Comments from Expert Advisory Committee
- If patient afebrile and otherwise healthy, flucloxacillin may be used as single drug treatment.
- If water exposure, discuss with microbiologist.
- If febrile and ill, admit for IV treatment
- Suspected infection in the foot of a diabetic patient is considered a clinical emergency due to vascular compromise and risk of osteomyelitis . The patient should have a same day urgent referral to secondary care for assessment and treatment
- In facial cellulitis use co-amoxiclav.
- Note: recurrent cellulitis should be managed differently. See Leg Ulcers and recurrent cellulitis
- Aim to identify and modify risk factors for recurrent infections e.g. Diabetes mellitus, poor circulation, tinea infection, immunosuppression.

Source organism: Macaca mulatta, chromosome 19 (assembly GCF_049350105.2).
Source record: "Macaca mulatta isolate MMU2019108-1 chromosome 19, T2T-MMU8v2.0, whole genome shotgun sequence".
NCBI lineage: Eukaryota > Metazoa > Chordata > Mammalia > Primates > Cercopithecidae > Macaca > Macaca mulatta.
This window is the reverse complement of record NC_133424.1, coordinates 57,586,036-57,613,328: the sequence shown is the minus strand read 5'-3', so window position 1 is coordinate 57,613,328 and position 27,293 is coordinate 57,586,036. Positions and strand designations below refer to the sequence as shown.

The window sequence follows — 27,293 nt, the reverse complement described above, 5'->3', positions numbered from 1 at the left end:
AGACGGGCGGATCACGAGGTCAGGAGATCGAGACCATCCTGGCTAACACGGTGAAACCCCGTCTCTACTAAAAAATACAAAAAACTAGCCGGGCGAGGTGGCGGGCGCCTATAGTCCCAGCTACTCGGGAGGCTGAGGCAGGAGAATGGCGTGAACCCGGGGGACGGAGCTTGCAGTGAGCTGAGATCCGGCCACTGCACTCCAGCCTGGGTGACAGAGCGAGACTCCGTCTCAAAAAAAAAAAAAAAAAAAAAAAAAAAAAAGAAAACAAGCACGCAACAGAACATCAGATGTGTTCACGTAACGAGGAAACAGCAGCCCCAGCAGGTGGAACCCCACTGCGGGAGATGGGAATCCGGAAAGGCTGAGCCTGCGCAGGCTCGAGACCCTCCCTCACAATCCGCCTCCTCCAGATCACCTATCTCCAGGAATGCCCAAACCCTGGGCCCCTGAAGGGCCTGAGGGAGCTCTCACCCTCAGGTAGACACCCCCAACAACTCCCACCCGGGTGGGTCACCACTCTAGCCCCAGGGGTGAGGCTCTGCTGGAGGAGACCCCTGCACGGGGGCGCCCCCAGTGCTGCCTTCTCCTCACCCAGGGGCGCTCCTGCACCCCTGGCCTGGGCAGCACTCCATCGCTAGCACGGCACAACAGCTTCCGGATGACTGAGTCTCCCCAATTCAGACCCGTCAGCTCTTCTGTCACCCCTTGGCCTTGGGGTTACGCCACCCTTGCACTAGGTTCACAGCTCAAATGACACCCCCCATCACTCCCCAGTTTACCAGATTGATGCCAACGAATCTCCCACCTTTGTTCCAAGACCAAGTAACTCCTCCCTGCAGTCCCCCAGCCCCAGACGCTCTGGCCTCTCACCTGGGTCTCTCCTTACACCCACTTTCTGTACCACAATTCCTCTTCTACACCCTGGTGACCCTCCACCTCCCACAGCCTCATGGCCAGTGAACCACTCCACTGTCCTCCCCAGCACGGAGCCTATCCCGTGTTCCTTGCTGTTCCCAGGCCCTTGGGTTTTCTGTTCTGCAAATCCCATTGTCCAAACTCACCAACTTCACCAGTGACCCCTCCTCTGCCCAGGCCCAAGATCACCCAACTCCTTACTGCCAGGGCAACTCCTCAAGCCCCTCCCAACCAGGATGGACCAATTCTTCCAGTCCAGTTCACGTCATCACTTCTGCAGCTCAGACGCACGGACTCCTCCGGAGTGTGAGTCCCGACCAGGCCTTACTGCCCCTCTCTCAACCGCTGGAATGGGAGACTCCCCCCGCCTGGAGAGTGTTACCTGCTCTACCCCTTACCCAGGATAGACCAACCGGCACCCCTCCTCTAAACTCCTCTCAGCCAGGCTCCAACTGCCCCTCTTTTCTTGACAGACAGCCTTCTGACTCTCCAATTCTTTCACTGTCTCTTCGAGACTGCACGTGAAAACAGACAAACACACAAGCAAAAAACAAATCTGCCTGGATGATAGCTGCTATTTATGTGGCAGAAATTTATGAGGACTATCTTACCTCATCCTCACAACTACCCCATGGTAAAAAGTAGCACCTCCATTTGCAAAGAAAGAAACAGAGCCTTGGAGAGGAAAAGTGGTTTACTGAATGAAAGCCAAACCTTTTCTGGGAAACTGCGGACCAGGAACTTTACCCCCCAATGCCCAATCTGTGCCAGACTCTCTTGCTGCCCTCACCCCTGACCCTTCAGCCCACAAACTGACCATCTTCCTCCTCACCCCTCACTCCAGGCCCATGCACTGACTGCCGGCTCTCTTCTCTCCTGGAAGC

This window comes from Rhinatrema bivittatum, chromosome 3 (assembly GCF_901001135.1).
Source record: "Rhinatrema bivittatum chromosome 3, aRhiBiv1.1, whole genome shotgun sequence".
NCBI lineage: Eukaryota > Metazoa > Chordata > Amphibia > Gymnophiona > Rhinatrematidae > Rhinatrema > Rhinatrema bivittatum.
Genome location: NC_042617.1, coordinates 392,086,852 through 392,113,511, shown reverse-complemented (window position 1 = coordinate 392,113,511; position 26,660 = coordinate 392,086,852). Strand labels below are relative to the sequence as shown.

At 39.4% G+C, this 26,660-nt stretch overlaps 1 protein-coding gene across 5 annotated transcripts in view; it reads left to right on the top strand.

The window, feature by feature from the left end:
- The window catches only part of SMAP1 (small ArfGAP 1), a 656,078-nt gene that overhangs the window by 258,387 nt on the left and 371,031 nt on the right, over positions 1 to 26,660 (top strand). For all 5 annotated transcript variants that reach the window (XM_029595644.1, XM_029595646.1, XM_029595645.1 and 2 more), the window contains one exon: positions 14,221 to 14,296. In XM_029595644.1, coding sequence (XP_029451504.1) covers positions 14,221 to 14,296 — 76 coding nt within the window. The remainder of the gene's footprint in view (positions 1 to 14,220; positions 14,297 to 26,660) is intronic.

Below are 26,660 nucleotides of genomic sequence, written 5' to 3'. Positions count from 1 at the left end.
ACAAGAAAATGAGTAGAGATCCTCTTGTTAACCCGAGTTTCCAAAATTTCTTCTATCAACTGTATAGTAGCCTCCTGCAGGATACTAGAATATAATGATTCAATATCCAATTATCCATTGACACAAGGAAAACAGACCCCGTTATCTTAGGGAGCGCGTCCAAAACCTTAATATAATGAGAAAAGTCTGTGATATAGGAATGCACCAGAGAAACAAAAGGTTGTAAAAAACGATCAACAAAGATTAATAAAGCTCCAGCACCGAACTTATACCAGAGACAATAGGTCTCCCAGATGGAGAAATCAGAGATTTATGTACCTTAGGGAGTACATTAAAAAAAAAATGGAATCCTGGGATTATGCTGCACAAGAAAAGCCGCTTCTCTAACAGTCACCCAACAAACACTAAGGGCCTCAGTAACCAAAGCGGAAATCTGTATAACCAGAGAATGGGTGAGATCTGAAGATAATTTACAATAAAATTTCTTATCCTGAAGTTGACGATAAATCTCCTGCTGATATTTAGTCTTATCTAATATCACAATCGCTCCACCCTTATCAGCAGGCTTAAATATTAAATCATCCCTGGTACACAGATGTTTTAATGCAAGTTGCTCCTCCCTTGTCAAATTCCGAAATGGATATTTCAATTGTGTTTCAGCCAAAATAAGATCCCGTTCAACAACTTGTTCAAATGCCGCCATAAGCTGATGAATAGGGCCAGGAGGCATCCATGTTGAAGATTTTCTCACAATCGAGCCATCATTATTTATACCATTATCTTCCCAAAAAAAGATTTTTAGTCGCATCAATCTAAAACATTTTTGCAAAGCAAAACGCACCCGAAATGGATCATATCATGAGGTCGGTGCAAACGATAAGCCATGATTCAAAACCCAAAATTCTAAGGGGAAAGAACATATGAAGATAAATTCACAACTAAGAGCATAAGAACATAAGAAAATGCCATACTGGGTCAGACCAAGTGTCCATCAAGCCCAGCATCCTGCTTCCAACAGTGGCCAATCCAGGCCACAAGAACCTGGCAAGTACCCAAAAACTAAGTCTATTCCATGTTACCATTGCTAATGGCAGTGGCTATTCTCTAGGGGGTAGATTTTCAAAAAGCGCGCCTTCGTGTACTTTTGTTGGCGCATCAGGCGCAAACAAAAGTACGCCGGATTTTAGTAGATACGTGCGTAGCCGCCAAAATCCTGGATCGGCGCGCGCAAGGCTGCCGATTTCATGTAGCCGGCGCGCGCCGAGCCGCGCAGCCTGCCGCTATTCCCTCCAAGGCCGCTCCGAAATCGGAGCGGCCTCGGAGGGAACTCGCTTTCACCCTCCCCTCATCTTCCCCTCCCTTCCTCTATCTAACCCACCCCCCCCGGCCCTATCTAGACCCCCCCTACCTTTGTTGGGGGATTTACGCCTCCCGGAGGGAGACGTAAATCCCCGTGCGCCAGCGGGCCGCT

- Panton-Valentine Leukocidin (PVL) is a toxin produced by 2% of Staphylococcus aureus and is associated with persistent recurrent pustules and carbuncles or cellulitis. Send swabs for culture in these clinical scenarios. On rare occasions it causes more severe invasive infections, even in otherwise fit people. Risk factors include: nursing homes, contact sports, sharing equipment, poor hygiene and eczema.
See guidance on dosing in children for quick reference dosage/weight guide.
We recommend patients use the website developed by HSE/ICGP/IPU partnership www.undertheweather.ie for tips on how to get better from common infections without using antibiotics, what you can do for yourself or a loved one and when to seek help.
The HSE Health A-Z website provides patient information on many hundreds of conditions and treatments.
Click here to view information on Cellulitis
Reviewed Feb 2020